Chap. III.

5. You say also, that if there be anything in your writings which has displeased me, and which I would wish to correct, you are ready to receive my criticism as a brother; and you not only assure me that you would rejoice in such proof of my goodwill toward you, but you earnestly ask me to do this. I tell you again, without reserve, what I feel: you are challenging an old man, disturbing the peace of one who asks only to be allowed to be silent, and you seem to desire to display your learning. It is not for one of my years to give the impression of enviously disparaging one whom I ought rather to encourage by approbation. And if the ingenuity of perverse men finds something which they may plausibly censure in the writings even of evangelists and prophets, are you amazed if, in your books, especially in your exposition of passages in Scripture which are exceedingly difficult of interpretation, some things be found which are not perfectly correct? This I say, however, not because I can at this time pronounce anything in your works to merit censure. For, in the first place, I have never read them with attention; and in the second place, we have not beside us a supply of copies of what you have written, excepting the books of Soliloquies and Commentaries on some of the Psalms; which, if I were disposed to criticise them, I could prove to be at variance, I shall not say with my own opinion, for I am nobody, but with the interpretations of the older Greek commentators.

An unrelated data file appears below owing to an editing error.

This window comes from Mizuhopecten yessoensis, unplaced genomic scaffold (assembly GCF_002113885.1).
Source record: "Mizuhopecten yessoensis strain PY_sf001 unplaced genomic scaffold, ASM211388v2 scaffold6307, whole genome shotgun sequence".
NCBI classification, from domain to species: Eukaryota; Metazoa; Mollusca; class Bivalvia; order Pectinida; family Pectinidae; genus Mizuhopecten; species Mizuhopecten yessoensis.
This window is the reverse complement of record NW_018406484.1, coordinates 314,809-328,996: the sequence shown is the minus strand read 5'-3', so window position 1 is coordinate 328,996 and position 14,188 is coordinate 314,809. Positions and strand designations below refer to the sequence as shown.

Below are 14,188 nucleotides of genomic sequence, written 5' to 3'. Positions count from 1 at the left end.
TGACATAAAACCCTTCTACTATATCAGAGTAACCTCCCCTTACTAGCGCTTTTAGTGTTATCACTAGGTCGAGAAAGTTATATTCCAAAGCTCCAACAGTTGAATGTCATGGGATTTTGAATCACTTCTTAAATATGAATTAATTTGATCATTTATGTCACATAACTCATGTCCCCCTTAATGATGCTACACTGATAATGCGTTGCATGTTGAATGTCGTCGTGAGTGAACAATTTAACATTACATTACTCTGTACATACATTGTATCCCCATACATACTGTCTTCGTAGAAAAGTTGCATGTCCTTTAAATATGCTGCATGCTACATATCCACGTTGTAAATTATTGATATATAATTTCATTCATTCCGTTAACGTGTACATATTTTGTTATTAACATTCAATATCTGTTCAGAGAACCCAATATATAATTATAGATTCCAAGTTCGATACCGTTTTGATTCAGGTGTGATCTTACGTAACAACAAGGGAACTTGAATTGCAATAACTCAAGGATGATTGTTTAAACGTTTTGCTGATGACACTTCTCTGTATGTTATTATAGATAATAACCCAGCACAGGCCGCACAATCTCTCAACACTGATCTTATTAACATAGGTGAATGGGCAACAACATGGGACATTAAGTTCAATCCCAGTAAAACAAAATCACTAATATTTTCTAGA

Farewell, my very dear friend, my son in years, my father in ecclesiastical dignity; and to this I most particularly request your attention, that henceforth you make sure that I be the first to receive whatever you may write to me.

Footnotes

[1887] I have taken the liberty of making chap. ii begin at the end instead of the beginning of this sentence, where its interruption of the paragraph bewilders the reader. [1888] Livy, book xxii. [1889] Virgil, Eclogue ix.


Letter LXXIII.

(a.d. 404.)

To Jerome, My Venerable and Most Esteemed Brother and Fellow-Presbyter Augustin Sends Greeting in the Lord.

Chap. I.